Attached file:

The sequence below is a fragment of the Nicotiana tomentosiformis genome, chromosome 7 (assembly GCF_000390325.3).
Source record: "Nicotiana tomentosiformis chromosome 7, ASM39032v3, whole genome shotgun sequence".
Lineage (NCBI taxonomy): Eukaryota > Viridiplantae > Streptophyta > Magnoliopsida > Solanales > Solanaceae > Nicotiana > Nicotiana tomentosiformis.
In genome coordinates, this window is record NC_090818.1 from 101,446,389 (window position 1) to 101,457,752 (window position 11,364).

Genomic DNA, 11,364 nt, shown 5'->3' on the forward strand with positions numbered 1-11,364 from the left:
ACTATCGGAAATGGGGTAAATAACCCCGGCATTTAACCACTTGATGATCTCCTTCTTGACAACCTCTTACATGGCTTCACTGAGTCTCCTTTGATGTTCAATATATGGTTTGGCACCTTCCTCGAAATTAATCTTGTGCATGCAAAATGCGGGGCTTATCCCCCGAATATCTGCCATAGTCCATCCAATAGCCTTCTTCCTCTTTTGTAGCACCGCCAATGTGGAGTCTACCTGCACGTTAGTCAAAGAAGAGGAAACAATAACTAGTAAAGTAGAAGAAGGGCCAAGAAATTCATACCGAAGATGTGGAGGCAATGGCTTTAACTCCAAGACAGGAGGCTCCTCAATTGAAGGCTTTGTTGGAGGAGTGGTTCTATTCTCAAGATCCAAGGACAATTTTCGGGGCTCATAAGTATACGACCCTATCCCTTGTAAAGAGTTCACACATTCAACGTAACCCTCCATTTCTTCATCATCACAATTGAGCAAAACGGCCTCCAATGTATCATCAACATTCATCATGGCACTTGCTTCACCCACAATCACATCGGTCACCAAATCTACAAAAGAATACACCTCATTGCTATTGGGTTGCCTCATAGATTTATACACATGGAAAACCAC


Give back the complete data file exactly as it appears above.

The sequence below is a fragment of the Nicotiana tomentosiformis genome, chromosome 7 (assembly GCF_000390325.3).
Source record: "Nicotiana tomentosiformis chromosome 7, ASM39032v3, whole genome shotgun sequence".
Lineage (NCBI taxonomy): Eukaryota > Viridiplantae > Streptophyta > Magnoliopsida > Solanales > Solanaceae > Nicotiana > Nicotiana tomentosiformis.
In genome coordinates, this window is record NC_090818.1 from 101,446,389 (window position 1) to 101,457,752 (window position 11,364).

Genomic DNA, 11,364 nt, shown 5'->3' on the forward strand with positions numbered 1-11,364 from the left:
ACTATCGGAAATGGGGTAAATAACCCCGGCATTTAACCACTTGATGATCTCCTTCTTGACAACCTCTTACATGGCTTCACTGAGTCTCCTTTGATGTTCAATATATGGTTTGGCACCTTCCTCGAAATTAATCTTGTGCATGCAAAATGCGGGGCTTATCCCCCGAATATCTGCCATAGTCCATCCAATAGCCTTCTTCCTCTTTTGTAGCACCGCCAATGTGGAGTCTACCTGCACGTTAGTCAAAGAAGAGGAAACAATAACTAGTAAAGTAGAAGAAGGGCCAAGAAATTCATACCGAAGATGTGGAGGCAATGGCTTTAACTCCAAGACAGGAGGCTCCTCAATTGAAGGCTTTGTTGGAGGAGTGGTTCTATTCTCAAGATCCAAGGACAATTTTCGGGGCTCATAAGTATACGACCCTATCCCTTGTAAAGAGTTCACACATTCAACGTAACCCTCCATTTCTTCATCATCACAATTGAGCAAAACGGCCTCCAATGTATCATCAACATTCATCATGGCACTTGCTTCACCCACAATCACATCGGTCACCAAATCTACAAAAGAATACACCTCATTGCTATTGGGTTGCCTCATAGATTTATACACATGGAAAACCAC